CARS HOMES JOBS
Capital Region Scrapbook

Estate auction in ’61 brought sizable crowd, plenty of bargains (with photos)

Monday, April 15, 2013
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Capital Region Scrapbook


Stanley Orzolek offers two pictures from the Van Derzee estate in West Glenville. Dozens of bargain seekers made purchases during afternoon and evening bidding.
Stanley Orzolek offers two pictures from the Van Derzee estate in West Glenville. Dozens of bargain seekers made purchases during afternoon and evening bidding.

An old car, cast iron kettles, quilts and gilt-framed pictures — they had all been important to Henry Van Derzee.

But Van Derzee no longer needed worldly possessions. The West Glenville resident had passed away on April 2, 1961, at age 85.

Surviving family members decided to conduct a cash-and-carry sale to clear clutter inside the house. That’s what brought auctioneer Stanley Orzolek to Potter Road on Saturday, July 1, 1961.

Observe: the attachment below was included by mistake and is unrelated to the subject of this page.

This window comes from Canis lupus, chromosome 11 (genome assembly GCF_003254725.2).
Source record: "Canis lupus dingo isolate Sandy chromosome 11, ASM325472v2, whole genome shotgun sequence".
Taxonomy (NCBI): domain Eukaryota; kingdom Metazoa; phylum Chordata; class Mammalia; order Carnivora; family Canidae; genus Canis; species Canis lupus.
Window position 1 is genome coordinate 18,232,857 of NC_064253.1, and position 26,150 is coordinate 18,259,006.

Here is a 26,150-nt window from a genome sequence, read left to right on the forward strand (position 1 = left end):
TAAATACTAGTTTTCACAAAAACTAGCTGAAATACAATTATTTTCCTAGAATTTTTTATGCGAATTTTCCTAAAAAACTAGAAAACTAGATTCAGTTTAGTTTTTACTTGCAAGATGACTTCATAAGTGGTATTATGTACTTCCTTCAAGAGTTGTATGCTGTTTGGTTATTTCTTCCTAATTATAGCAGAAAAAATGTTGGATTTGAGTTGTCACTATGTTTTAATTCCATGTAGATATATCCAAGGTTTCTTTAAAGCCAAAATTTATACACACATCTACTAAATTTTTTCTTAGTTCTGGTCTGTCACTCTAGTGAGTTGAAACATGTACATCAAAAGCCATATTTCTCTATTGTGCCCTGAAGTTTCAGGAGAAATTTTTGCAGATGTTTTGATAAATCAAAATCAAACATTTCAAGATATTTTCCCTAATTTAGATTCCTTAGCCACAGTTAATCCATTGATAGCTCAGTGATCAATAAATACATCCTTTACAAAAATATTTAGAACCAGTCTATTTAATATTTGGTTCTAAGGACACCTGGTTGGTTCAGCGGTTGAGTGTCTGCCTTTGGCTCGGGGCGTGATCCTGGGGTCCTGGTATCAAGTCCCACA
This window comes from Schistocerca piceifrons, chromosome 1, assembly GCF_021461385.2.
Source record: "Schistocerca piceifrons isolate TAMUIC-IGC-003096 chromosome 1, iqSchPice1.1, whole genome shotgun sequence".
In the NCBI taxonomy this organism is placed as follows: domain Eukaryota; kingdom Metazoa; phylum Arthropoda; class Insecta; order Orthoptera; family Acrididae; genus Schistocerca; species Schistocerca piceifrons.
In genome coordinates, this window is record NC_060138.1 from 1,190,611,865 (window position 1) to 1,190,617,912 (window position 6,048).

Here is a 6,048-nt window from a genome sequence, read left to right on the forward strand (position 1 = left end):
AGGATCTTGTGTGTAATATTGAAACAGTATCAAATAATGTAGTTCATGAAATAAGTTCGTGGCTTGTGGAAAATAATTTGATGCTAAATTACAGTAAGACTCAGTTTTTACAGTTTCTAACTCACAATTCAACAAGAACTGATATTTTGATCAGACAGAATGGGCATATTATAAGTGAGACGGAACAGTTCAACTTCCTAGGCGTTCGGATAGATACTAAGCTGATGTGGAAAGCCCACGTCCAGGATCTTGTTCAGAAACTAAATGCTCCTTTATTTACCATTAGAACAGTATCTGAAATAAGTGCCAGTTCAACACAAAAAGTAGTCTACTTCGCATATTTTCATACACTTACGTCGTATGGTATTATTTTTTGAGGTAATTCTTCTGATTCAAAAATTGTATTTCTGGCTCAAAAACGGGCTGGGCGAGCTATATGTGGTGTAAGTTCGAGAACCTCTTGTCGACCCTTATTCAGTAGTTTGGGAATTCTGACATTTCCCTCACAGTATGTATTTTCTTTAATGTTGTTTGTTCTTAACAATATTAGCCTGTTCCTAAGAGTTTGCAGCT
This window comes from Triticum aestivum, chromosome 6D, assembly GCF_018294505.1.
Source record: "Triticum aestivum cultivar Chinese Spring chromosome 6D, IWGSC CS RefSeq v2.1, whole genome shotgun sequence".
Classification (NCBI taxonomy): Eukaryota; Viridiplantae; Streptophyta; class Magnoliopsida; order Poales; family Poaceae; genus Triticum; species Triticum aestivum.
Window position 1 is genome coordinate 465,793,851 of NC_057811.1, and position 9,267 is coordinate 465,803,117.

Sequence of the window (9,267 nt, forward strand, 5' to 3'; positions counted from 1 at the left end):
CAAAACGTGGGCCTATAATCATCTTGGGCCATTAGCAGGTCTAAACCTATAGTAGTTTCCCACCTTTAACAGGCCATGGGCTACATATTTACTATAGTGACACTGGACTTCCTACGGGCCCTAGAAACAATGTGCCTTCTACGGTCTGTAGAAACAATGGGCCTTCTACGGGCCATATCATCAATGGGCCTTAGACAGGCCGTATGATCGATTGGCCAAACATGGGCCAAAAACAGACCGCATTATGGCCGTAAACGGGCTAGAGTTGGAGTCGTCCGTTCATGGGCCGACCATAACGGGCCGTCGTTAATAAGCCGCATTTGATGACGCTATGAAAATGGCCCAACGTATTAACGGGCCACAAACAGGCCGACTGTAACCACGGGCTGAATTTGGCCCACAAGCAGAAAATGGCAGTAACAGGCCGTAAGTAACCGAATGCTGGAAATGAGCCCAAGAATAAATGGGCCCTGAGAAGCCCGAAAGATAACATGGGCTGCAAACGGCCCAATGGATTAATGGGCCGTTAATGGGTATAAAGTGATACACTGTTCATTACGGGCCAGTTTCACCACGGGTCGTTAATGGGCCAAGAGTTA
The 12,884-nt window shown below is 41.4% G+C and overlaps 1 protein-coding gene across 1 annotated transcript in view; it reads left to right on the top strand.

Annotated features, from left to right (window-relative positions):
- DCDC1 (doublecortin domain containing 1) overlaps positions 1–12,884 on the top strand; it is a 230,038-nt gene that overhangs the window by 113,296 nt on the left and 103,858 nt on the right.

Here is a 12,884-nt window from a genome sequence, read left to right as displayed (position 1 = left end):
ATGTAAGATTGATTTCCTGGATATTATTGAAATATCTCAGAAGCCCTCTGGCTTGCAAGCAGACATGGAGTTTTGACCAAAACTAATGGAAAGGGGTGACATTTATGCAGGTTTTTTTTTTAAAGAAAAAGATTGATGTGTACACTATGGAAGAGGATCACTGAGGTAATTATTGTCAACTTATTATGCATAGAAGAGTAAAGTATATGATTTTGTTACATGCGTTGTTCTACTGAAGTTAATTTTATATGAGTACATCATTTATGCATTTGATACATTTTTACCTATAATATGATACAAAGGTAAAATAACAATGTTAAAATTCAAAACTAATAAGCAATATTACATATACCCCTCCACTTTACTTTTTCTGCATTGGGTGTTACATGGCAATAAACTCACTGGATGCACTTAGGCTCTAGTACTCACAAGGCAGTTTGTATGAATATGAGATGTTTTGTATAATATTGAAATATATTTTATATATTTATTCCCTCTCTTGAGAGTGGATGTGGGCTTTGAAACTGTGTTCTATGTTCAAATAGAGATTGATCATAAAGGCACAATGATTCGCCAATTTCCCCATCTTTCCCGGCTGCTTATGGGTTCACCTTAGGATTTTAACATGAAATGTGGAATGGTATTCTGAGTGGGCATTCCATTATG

Dozens of people showed up for bids and bargains. Their cars and trucks stretched for one mile on both sides of Potter, visitors all wanted a spot on the grass when Stanley began his vocals at 1 p.m. The old farmhouse was full; Henry and his late wife had moved into the place in 1900.

Orzolek, who smoked a pipe and wore a lightweight jacket during part of the sale, had a sense of humor. “What am I bid for this handsome sugar bowl and cream pitcher?” he asked the assembly, showing off a chipped wash basin and a companion water container.

Everything goes . . . almost

Tools were the biggest draw. Henry had been a carpenter during his working days, and boxes of woodworking aides covered part of the yard. Tables and chairs were popular. So was the 1927 Ford pick-up truck that was still in good running condition. It sold for $355.

“Everything went, even boxes tied with string or rope that were bought unopened for one or two dollars,” wrote Schenectady Gazette reporter Larry Hart, who covered the event with photographer Sid Brown. “They may have contained preserves, old newspapers or mail-order catalogs — only the bidder would know.”

Louis Van Derzee stood in a corner of the yard and watched people leave with one-time family treasures. He told Hart he wanted to sell his parents’ home, too. But bidders came in too low.

“We just didn’t get a high enough price for the old house,” he said.

 
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